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I'm going to Japan in a week, and I'd like to be able to convey the fact that I am (very) allergic to coriander. Google Translate gave me:

私はコリアンダーにアレルギーがある

to be pronounced as:

Watashi wa koriandā ni arerugī ga aru

but I'm a bit suspicious of this because the words for coriander and allergy seem to be transliterations of the sound of the words in English, and I find it hard to believe that the Japanese would not have their own word for coriander and allergy.

So, is this the best way to inform restaurant staff that I am allergic to coriander (and not just that I don't like it) ?

  • 1
    FYI, 'allergy' is a loan word (from German) in every major language except a few. The concept (and word) only originated in the early 20th century. – Ciaran Jul 20 '17 at 14:03
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    We do have a Japanese word. 過敏症, but overall アレルギー is more commonly used both in casual and technical contexts. – Yosh Jul 20 '17 at 15:34
  • @Yosh Is「Xにアレルギがある」the common usage? If I'd been put on the spot, I probably would have gone with 「コリアンダーのアレルギ」(cf. English “a coriander allergy”), but I don't know if that's what a native speaker would say either. – David Moles Jul 20 '17 at 21:23
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    @DavidMoles Yes, 「Xにアレルギーがある」is common. However 「Xのアレルギーがある」is also fine and common (I somehow feel a little less but perhaps equally). 「日本の小児ではXのアレルギーが最も多い (X allergy is the most common [among the population]) 」 is an good example of "X allergy" as you mentioned. Perhaps you could understand the "に" on the analogy of "I'm allergic to X". – Yosh Jul 21 '17 at 7:31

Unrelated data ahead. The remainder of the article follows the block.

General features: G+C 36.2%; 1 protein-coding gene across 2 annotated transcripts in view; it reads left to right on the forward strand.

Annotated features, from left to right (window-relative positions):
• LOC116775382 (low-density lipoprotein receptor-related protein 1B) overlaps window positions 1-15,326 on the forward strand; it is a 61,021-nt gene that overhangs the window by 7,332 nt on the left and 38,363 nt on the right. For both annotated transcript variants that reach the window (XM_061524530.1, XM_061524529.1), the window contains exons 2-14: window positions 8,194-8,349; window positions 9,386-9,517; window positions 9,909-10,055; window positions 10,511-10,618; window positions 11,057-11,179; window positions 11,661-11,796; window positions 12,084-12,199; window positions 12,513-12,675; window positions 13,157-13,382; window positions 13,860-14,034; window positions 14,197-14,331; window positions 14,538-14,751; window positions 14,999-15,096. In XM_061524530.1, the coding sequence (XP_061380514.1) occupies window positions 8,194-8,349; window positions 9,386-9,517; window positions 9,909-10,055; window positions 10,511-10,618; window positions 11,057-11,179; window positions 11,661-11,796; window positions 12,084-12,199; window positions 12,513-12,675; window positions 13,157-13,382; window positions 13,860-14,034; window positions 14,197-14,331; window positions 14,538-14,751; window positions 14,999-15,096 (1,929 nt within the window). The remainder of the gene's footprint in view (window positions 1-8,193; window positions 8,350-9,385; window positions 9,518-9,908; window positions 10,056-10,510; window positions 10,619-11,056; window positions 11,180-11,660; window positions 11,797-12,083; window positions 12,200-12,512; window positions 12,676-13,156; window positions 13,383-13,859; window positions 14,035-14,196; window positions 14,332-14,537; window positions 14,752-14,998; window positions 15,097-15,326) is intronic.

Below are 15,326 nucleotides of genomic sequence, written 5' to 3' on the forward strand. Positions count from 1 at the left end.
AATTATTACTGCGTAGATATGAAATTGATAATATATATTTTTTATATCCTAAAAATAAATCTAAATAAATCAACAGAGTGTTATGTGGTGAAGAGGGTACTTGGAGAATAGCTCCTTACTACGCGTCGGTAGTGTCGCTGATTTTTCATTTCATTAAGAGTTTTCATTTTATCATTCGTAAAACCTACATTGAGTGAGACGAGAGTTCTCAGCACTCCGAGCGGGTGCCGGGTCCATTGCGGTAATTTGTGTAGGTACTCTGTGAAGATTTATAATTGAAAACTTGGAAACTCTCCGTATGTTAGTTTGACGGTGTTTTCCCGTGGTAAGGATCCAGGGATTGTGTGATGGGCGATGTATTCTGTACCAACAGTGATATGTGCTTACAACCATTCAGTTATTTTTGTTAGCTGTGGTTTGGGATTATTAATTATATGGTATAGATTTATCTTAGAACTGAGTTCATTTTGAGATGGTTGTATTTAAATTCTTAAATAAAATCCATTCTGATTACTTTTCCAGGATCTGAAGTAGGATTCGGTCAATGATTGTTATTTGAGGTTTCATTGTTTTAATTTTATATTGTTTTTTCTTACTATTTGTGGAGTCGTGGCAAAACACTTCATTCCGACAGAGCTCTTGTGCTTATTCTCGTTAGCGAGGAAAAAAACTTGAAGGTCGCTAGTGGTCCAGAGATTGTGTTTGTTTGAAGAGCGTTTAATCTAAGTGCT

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Yup, I should think that would make your allergy clear.

As a side note, Coriander is often known as パクチー (From Thai “phakchi”) as well so you might want to try saying that if the point doesn't seem to be getting across.

EDIT: @Chocolate points out that when it's a spice its コリアンダー and when it's a raw leaf it's パクチー. Assuming you are allergic to both you might want to mention both.

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    粉状の香辛料(スパイス)の場合は「コリアンダー」、生の葉っぱは「パクチー」って呼ぶことが多い気がします。(質問者はどっちがダメなんでしょう、やっぱり両方ダメなんでしょうかね・・?) – Chocolate Jul 20 '17 at 14:16
  • That's a good point, I'll add an English translation – paullb Jul 20 '17 at 14:43
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I think the given sentence works. For the sake of politeness, however, you might want to use -ます form instead of standard form for ある. Your sentence might look like this, then:

私はコリアンダーにアレルギーがあります
Watashi wa koriandā ni arerugī ga arimasu.
I have an allergy to Coriander.

I have added bold to the example to show what changed and what part of the sentence was affected.

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For the sake of understanding what it is you're saying (it sounds like you're still new to Japanese, so forgive me if I'm wrong), 私はコリアンダーにアレルギーがある can be broken down like this:

  • 私 (I)
  • は (marks preceding clause as the sentence topic)
  • コリアンダー (Coriander, the spice (thanks @Chocolate))
  • に (to)
  • アレルギー (allergy)
  • が (marks preceding clause to be the subject in regards to the verb)
  • ある (in your case, "have")

I would directly translate it back to English as "I have an allergy to Coriander".

If you'd like to express that your allergy is severe, try: 私はコリアンダーに重度のアレルギーがある (watashi wa koriandaa ni juudo no arerugii ga aru).

  • You're right, I'm a beginner, and your help is appreciated. – Your Uncle Bob Jul 20 '17 at 21:38

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